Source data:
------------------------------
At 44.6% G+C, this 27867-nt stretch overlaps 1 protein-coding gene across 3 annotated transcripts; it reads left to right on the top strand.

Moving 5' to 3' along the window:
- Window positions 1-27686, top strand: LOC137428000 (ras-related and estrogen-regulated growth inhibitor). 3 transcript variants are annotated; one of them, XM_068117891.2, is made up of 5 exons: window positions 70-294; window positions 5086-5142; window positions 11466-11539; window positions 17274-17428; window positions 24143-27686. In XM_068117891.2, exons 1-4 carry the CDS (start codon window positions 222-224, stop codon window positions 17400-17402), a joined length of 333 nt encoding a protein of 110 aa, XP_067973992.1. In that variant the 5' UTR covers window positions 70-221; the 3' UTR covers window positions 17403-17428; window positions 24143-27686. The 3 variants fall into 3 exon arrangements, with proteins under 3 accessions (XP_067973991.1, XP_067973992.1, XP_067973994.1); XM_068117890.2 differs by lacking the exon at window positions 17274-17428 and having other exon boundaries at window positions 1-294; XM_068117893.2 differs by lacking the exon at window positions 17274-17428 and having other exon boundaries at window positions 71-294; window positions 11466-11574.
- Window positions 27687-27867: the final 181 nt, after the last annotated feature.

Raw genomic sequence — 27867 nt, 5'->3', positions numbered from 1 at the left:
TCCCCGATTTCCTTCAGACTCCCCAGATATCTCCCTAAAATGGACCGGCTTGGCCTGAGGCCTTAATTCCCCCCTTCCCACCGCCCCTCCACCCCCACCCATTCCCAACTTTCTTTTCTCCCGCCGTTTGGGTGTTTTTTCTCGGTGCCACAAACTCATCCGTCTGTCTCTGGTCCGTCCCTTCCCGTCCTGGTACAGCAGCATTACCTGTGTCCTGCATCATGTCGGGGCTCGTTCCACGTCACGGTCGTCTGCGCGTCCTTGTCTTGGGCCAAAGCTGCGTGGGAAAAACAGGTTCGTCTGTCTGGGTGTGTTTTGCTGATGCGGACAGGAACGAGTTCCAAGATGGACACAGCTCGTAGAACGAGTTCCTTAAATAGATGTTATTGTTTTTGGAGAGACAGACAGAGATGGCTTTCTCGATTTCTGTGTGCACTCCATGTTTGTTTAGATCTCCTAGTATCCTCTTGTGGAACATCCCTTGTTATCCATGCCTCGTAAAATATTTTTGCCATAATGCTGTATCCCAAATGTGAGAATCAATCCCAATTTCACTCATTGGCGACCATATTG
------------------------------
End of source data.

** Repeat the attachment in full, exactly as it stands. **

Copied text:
At 44.6% G+C, this 27867-nt stretch overlaps 1 protein-coding gene across 3 annotated transcripts; it reads left to right on the top strand.

Moving 5' to 3' along the window:
- Window positions 1-27686, top strand: LOC137428000 (ras-related and estrogen-regulated growth inhibitor). 3 transcript variants are annotated; one of them, XM_068117891.2, is made up of 5 exons: window positions 70-294; window positions 5086-5142; window positions 11466-11539; window positions 17274-17428; window positions 24143-27686. In XM_068117891.2, exons 1-4 carry the CDS (start codon window positions 222-224, stop codon window positions 17400-17402), a joined length of 333 nt encoding a protein of 110 aa, XP_067973992.1. In that variant the 5' UTR covers window positions 70-221; the 3' UTR covers window positions 17403-17428; window positions 24143-27686. The 3 variants fall into 3 exon arrangements, with proteins under 3 accessions (XP_067973991.1, XP_067973992.1, XP_067973994.1); XM_068117890.2 differs by lacking the exon at window positions 17274-17428 and having other exon boundaries at window positions 1-294; XM_068117893.2 differs by lacking the exon at window positions 17274-17428 and having other exon boundaries at window positions 71-294; window positions 11466-11574.
- Window positions 27687-27867: the final 181 nt, after the last annotated feature.

Raw genomic sequence — 27867 nt, 5'->3', positions numbered from 1 at the left:
TCCCCGATTTCCTTCAGACTCCCCAGATATCTCCCTAAAATGGACCGGCTTGGCCTGAGGCCTTAATTCCCCCCTTCCCACCGCCCCTCCACCCCCACCCATTCCCAACTTTCTTTTCTCCCGCCGTTTGGGTGTTTTTTCTCGGTGCCACAAACTCATCCGTCTGTCTCTGGTCCGTCCCTTCCCGTCCTGGTACAGCAGCATTACCTGTGTCCTGCATCATGTCGGGGCTCGTTCCACGTCACGGTCGTCTGCGCGTCCTTGTCTTGGGCCAAAGCTGCGTGGGAAAAACAGGTTCGTCTGTCTGGGTGTGTTTTGCTGATGCGGACAGGAACGAGTTCCAAGATGGACACAGCTCGTAGAACGAGTTCCTTAAATAGATGTTATTGTTTTTGGAGAGACAGACAGAGATGGCTTTCTCGATTTCTGTGTGCACTCCATGTTTGTTTAGATCTCCTAGTATCCTCTTGTGGAACATCCCTTGTTATCCATGCCTCGTAAAATATTTTTGCCATAATGCTGTATCCCAAATGTGAGAATCAATCCCAATTTCACTCATTGGCGACCATATTG